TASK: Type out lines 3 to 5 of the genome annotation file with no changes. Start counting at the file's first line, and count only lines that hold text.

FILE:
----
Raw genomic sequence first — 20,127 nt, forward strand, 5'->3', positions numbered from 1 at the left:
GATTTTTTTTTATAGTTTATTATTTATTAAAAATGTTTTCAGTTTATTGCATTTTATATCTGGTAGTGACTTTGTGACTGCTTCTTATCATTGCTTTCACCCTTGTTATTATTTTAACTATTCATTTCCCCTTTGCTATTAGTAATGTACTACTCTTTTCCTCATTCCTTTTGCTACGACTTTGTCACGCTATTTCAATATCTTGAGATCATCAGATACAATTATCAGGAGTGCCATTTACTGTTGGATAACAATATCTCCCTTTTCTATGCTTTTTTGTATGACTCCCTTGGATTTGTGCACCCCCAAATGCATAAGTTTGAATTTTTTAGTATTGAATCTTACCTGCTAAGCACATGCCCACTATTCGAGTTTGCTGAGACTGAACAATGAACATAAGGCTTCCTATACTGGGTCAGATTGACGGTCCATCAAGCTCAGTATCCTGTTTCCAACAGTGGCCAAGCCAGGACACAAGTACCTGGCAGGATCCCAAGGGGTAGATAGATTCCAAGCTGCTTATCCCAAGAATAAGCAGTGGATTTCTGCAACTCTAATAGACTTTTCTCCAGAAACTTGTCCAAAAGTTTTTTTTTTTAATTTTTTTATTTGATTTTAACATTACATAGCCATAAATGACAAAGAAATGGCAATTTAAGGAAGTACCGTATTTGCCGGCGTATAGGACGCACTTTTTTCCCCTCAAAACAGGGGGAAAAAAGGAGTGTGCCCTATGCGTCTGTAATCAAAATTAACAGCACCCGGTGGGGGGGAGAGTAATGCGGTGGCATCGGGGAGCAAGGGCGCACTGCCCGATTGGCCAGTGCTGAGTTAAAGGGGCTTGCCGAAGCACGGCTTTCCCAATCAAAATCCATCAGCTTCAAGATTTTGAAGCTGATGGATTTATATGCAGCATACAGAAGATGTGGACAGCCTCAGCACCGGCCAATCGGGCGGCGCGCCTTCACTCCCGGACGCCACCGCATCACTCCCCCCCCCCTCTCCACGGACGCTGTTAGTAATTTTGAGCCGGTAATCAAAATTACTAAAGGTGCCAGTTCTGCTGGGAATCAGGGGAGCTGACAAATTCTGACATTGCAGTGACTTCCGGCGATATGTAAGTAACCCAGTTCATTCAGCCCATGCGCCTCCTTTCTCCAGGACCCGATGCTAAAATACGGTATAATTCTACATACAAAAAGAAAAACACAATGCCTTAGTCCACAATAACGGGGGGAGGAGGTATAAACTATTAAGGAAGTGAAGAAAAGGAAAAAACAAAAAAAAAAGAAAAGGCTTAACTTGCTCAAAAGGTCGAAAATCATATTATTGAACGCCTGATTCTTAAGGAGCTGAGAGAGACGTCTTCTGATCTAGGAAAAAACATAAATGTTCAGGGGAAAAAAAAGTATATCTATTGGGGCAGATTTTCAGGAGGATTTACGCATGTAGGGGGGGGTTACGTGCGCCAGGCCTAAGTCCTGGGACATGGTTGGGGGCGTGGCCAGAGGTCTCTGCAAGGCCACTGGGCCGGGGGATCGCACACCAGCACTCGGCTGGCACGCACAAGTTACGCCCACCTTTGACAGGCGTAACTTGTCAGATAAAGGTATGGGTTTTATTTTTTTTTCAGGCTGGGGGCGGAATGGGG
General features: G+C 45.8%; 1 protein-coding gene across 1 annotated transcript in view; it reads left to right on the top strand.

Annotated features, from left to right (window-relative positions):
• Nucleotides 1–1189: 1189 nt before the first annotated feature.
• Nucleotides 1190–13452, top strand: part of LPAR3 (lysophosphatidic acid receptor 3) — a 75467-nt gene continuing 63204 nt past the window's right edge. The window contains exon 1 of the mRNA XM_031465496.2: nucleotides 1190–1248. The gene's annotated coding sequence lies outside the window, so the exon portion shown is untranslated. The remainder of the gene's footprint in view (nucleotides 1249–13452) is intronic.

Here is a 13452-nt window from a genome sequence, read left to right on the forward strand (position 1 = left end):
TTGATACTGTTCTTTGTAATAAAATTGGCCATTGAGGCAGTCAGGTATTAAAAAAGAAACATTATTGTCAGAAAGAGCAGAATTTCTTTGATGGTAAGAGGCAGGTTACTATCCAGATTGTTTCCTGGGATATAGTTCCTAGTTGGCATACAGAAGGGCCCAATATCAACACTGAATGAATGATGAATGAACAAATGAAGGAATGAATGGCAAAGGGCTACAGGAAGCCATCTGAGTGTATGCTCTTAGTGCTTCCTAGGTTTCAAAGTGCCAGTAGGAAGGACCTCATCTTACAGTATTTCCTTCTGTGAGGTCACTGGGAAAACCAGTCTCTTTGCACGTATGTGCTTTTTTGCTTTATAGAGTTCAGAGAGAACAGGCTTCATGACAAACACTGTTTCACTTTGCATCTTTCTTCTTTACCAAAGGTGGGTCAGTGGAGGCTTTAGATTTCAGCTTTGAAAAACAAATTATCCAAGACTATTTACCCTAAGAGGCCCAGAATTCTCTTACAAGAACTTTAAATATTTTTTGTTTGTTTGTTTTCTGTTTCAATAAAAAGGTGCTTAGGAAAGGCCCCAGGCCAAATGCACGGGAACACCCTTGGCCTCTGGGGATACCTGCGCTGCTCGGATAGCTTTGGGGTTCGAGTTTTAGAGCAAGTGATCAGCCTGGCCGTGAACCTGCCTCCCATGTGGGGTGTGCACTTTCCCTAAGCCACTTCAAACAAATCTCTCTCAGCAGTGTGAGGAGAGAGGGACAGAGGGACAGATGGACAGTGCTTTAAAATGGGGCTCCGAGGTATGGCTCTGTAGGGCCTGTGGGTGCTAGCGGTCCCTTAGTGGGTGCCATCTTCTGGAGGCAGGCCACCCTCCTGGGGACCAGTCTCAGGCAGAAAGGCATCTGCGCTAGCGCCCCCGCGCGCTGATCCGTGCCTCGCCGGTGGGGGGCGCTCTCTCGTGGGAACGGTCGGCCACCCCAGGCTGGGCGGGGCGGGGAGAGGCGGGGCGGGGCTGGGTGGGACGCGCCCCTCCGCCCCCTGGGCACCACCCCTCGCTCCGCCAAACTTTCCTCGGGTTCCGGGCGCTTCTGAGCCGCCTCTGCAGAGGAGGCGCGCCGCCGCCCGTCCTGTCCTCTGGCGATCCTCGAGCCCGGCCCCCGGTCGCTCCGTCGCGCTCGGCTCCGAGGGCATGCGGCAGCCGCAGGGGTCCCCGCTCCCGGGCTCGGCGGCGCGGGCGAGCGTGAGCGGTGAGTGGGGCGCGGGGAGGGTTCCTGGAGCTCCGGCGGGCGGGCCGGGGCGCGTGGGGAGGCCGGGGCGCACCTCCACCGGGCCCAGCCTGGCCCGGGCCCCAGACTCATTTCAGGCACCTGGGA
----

General features: G+C 45.8%; 1 protein-coding gene across 1 annotated transcript in view; it reads left to right on the top strand.

Annotated features, from left to right (window-relative positions):
• Nucleotides 1–1189: 1189 nt before the first annotated feature.